The art of building abstractions alone determines if your program is readable, maintainable, and evolvable with time. And to "name things well," practice making your code concise, akin to a fiction writer.
Complex ideas are conveyed by making the dictionary "bigger" rather than naively making the text "longer." A longer text makes it hard to distinguish between the point and its context. Similarly, we make code concise by building abstractions: a library of vocabulary. Thus, our code highlights what's unique to our application.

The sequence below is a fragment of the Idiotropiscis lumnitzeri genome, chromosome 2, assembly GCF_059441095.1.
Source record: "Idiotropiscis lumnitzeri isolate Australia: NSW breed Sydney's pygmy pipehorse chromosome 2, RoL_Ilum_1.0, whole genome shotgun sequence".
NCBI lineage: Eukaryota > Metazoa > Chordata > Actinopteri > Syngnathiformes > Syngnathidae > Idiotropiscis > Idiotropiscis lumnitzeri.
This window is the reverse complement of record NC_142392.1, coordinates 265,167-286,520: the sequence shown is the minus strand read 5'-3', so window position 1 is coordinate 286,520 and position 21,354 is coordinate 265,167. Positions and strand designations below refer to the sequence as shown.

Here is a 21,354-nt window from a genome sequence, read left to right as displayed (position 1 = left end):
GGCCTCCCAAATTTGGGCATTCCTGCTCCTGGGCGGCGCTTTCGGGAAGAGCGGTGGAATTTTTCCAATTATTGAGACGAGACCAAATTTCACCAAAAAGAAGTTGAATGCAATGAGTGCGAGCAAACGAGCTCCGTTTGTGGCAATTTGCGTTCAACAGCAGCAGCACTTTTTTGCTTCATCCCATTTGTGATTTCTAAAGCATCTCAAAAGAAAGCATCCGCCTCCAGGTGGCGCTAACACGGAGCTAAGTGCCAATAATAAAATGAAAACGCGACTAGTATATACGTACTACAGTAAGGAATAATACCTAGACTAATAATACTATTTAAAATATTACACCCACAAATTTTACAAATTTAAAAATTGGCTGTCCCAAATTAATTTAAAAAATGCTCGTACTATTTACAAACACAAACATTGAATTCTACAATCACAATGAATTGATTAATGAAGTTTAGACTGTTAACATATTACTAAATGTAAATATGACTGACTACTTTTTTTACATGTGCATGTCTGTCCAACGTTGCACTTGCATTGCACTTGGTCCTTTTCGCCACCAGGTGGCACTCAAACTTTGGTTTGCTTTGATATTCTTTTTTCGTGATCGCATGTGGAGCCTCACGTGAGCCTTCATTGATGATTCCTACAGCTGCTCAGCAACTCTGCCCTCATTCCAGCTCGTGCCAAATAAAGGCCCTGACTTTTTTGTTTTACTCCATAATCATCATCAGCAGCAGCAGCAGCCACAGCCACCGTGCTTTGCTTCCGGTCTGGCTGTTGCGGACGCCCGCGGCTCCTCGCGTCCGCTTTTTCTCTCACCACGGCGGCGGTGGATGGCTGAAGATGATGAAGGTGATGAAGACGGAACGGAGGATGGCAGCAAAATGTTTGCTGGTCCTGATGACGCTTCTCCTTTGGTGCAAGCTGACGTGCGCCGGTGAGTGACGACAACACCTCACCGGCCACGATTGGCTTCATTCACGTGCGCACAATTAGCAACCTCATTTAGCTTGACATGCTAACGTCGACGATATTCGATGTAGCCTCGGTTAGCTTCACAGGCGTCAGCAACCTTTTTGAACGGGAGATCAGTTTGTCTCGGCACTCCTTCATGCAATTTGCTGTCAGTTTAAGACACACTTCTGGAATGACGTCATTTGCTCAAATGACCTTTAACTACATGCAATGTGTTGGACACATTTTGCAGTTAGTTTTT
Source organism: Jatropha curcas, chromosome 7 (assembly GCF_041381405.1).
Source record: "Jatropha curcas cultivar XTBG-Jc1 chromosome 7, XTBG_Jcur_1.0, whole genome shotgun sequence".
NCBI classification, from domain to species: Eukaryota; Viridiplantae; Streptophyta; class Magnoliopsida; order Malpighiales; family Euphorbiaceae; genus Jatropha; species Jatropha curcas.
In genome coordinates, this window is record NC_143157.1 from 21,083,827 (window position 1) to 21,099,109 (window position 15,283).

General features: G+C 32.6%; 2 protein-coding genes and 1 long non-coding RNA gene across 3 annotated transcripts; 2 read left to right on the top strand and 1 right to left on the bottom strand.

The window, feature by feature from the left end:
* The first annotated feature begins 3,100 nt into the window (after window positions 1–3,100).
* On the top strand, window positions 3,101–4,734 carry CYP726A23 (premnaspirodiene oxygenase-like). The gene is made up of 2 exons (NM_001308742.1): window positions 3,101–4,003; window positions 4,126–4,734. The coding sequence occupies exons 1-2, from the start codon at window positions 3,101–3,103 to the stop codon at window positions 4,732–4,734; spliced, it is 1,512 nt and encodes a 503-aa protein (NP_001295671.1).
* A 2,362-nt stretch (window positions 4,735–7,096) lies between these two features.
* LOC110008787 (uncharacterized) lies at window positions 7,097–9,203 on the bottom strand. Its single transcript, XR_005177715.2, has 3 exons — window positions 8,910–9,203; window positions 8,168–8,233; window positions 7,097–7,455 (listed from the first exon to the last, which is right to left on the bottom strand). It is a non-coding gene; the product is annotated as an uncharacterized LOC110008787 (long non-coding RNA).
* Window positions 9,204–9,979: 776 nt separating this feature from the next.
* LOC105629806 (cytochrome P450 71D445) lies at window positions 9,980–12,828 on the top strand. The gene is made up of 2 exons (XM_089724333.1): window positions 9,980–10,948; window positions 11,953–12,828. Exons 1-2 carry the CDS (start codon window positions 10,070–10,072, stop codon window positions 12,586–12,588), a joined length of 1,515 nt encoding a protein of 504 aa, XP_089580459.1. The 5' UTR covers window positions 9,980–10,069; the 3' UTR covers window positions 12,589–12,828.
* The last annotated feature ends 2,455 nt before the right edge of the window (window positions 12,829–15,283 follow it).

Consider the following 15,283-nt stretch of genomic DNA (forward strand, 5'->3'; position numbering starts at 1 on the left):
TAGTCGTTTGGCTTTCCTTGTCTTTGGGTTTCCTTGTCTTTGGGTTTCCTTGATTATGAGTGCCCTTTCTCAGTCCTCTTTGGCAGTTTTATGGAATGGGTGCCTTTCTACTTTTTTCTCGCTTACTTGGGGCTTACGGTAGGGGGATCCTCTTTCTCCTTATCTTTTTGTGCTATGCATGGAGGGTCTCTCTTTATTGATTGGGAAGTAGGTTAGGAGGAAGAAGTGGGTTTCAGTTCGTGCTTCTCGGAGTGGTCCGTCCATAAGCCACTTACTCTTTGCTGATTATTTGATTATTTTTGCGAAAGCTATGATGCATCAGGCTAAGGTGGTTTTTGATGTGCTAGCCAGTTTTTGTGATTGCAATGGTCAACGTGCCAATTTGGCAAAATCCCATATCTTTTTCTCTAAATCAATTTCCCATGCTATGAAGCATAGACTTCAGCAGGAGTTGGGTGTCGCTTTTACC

A good abstraction uses domain terms. Thus, one can understand a financial application's code better by just reading an accounting textbook instead of relying solely on written documentation. Also, if your processes mimic the real world properly, there are fewer opportunities for tech debt than using "invented semantics."